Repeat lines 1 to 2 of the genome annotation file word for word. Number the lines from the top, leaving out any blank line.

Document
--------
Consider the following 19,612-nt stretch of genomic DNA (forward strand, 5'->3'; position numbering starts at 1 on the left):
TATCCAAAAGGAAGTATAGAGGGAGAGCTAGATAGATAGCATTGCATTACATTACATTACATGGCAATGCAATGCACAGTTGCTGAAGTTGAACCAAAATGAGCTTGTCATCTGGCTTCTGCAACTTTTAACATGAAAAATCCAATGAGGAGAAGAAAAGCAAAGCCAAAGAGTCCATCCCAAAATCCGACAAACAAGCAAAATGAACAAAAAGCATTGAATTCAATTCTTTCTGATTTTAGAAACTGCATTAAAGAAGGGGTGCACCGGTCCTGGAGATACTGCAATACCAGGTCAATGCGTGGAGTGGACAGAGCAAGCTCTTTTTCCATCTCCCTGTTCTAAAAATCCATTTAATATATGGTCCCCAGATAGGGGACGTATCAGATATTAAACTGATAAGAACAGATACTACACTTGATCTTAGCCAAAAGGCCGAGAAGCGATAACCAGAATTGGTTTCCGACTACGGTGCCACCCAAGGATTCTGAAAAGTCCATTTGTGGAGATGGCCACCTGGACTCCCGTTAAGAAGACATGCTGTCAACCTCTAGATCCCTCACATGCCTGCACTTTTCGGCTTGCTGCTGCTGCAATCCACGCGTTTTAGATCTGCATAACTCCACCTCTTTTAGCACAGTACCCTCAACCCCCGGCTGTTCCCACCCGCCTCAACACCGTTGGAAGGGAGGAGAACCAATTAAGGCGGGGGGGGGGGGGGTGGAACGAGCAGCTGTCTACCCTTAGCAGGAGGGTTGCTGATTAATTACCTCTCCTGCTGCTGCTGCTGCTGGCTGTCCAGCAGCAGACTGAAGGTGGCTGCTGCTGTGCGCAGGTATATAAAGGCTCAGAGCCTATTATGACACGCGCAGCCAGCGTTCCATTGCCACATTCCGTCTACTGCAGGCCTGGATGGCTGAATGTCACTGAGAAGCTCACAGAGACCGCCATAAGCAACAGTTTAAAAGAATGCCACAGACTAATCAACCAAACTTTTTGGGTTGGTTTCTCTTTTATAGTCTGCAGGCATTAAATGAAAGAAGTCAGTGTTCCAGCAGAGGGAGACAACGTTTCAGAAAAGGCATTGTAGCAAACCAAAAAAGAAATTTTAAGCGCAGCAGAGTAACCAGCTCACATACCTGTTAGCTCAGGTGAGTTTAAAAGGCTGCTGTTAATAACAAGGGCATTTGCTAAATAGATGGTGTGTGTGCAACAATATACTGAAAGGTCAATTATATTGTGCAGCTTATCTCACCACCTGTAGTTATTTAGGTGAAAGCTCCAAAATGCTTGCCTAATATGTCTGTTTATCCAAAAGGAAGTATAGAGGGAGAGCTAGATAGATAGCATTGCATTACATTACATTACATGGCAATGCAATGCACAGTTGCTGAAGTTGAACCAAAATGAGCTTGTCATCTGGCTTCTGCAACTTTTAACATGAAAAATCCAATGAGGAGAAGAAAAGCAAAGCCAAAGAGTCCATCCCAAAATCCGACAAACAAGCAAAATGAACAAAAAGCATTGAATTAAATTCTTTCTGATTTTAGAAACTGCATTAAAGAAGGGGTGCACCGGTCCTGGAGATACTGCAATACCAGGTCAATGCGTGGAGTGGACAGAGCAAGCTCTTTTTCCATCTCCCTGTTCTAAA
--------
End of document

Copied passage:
Consider the following 19,612-nt stretch of genomic DNA (forward strand, 5'->3'; position numbering starts at 1 on the left):
TATCCAAAAGGAAGTATAGAGGGAGAGCTAGATAGATAGCATTGCATTACATTACATTACATGGCAATGCAATGCACAGTTGCTGAAGTTGAACCAAAATGAGCTTGTCATCTGGCTTCTGCAACTTTTAACATGAAAAATCCAATGAGGAGAAGAAAAGCAAAGCCAAAGAGTCCATCCCAAAATCCGACAAACAAGCAAAATGAACAAAAAGCATTGAATTCAATTCTTTCTGATTTTAGAAACTGCATTAAAGAAGGGGTGCACCGGTCCTGGAGATACTGCAATACCAGGTCAATGCGTGGAGTGGACAGAGCAAGCTCTTTTTCCATCTCCCTGTTCTAAAAATCCATTTAATATATGGTCCCCAGATAGGGGACGTATCAGATATTAAACTGATAAGAACAGATACTACACTTGATCTTAGCCAAAAGGCCGAGAAGCGATAACCAGAATTGGTTTCCGACTACGGTGCCACCCAAGGATTCTGAAAAGTCCATTTGTGGAGATGGCCACCTGGACTCCCGTTAAGAAGACATGCTGTCAACCTCTAGATCCCTCACATGCCTGCACTTTTCGGCTTGCTGCTGCTGCAATCCACGCGTTTTAGATCTGCATAACTCCACCTCTTTTAGCACAGTACCCTCAACCCCCGGCTGTTCCCACCCGCCTCAACACCGTTGGAAGGGAGGAGAACCAATTAAGGCGGGGGGGGGGGGGGTGGAACGAGCAGCTGTCTACCCTTAGCAGGAGGGTTGCTGATTAATTACCTCTCCTGCTGCTGCTGCTGCTGGCTGTCCAGCAGCAGACTGAAGGTGGCTGCTGCTGTGCGCAGGTATATAAAGGCTCAGAGCCTATTATGACACGCGCAGCCAGCGTTCCATTGCCACATTCCGTCTACTGCAGGCCTGGATGGCTGAATGTCACTGAGAAGCTCACAGAGACCGCCATAAGCAACAGTTTAAAAGAATGCCACAGACTAATCAACCAAACTTTTTGGGTTGGTTTCTCTTTTATAGTCTGCAGGCATTAAATGAAAGAAGTCAGTGTTCCAGCAGAGGGAGACAACGTTTCAGAAAAGGCATTGTAGCAAACCAAAAAAGAAATTTTAAGCGCAGCAGAGTAACCAGCTCACATACCTGTTAGCTCAGGTGAGTTTAAAAGGCTGCTGTTAATAACAAGGGCATTTGCTAAATAGATGGTGTGTGTGCAACAATATACTGAAAGGTCAATTATATTGTGCAGCTTATCTCACCACCTGTAGTTATTTAGGTGAAAGCTCCAAAATGCTTGCCTAATATGTCTGTTTATCCAAAAGGAAGTATAGAGGGAGAGCTAGATAGATAGCATTGCATTACATTACATTACATGGCAATGCAATGCACAGTTGCTGAAGTTGAACCAAAATGAGCTTGTCATCTGGCTTCTGCAACTTTTAACATGAAAAATCCAATGAGGAGAAGAAAAGCAAAGCCAAAGAGTCCATCCCAAAATCCGACAAACAAGCAAAATGAACAAAAAGCATTGAATTAAATTCTTTCTGATTTTAGAAACTGCATTAAAGAAGGGGTGCACCGGTCCTGGAGATACTGCAATACCAGGTCAATGCGTGGAGTGGACAGAGCAAGCTCTTTTTCCATCTCCCTGTTCTAAA